Photograph by Steven Higgs

Monroe County recycling officials are considering a new approach to recycling glass. Monroe County Solid Waste Management District Director Larry Barker said negotiations are in process that would allow the district to sell glass directly to the recyclables market.

After touring two “recycleries” and interviewing at least a dozen public and private officials with responsibility for recycling in Monroe County, the best answer I can give those who asked is:

“Your glass bottles probably are being recycled. But you have to take the word of a $4.5-billion Florida-based waste-hauling corporation on it, an industrial giant that also owns and operates landfills across the country, including one about 50 miles east-northeast of here.

Last in a series

“And even though the City of Bloomington and the Monroe County Solid Waste Management District tell you that your recycling is free, you are subsidizing that corporation with your effort, gas money and tax dollars.

“The man who knows the most about where recyclables collected in Monroe County end up told me that, under the most ideal market conditions, he can sell glass for $40 a ton. The tax-funded city and waste district pay a subsidiary of Republic Services Inc. $41 a ton to send glass to another Republic subsidiary in Indianapolis, which then sells it to a Chicago recycler."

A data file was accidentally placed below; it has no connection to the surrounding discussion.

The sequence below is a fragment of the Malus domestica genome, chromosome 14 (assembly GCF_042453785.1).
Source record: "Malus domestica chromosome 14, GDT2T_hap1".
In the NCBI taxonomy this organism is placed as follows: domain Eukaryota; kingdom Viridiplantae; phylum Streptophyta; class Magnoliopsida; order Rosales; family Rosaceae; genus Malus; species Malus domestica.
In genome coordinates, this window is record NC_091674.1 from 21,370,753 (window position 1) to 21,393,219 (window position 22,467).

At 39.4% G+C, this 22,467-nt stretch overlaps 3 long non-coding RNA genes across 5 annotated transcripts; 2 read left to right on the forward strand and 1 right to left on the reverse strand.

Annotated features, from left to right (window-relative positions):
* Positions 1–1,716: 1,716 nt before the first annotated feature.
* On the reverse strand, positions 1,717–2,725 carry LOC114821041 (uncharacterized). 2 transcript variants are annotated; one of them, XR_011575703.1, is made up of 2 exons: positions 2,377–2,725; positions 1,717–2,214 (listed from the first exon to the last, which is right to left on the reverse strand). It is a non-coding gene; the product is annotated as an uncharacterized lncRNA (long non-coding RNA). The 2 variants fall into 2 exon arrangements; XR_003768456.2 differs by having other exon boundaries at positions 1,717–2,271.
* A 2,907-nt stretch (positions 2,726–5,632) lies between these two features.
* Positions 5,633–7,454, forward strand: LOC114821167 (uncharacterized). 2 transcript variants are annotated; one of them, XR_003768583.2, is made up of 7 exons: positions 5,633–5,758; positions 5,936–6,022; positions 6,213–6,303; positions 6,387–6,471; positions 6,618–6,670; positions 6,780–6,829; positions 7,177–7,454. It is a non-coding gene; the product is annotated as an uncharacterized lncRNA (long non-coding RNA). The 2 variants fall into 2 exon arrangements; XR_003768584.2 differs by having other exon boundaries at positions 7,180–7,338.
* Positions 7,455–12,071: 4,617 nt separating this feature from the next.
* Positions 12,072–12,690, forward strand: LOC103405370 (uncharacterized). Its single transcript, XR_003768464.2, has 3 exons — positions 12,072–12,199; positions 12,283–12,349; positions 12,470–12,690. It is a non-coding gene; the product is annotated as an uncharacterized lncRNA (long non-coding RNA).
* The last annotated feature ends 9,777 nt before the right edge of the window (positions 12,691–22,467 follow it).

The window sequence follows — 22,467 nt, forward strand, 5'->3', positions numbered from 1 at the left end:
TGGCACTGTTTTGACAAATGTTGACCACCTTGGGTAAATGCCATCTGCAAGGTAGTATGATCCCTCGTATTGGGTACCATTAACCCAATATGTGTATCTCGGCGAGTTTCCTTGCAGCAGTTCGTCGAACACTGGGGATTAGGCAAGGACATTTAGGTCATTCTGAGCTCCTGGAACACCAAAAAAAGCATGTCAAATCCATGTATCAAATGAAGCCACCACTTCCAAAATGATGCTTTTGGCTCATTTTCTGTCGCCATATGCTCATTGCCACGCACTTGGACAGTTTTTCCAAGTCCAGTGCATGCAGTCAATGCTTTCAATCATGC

That was before Monroe County Solid Waste Management Director Larry Barker advised me of pending changes in glass recycling on Sept. 16. I’ll reserve my right to alter my view if and when a new policy emerges.


As one who has written about recycling since before the waste district existed and the city started collecting curbside, I didn’t expect too many surprises as I embarked on this journey, even though it’s been a few years since I paid serious attention to anything other than putting my recyclables on the curb every other Thursday night.

"Your glass bottles probably are being recycled. But you have to take the word of a $4.5-billion Florida-based waste-hauling corporation on it."

Who could possibly be surprised to learn that our elected leaders have turned total responsibility for an important program of social and environmental benefit over to a giant corporation?

This community likes to tout its progressive character, but in fact, as recycling shows, its leaders are dyed-in-the-wool neo-liberals. Free-market principles hold sway in Bloomington, just as they do in Indianapolis and Washington.

For example, as a district board member, Bloomington’s Democratic Mayor Mark Kruzan voted in 2004 with Republicans Joyce Poling, Herb Kilmer and Jeff Ellington to privatize the district’s recycling operation. His vote, along with now-County Commissioner but then-Ellettsville Town Board Member Pat Stoffers, also a Democrat, sealed the deal.

The city’s one-sentence contract for glass recycling with Republic subsidiary Hoosier Disposal & Recycling says, effectively, “Get it out of our sight and do with it what you will.”

The waste district seems to have contractual leverage in a clause that says: "Hoosier will provide a monthly report to the District showing the volume of each commodity type received and where it was sent."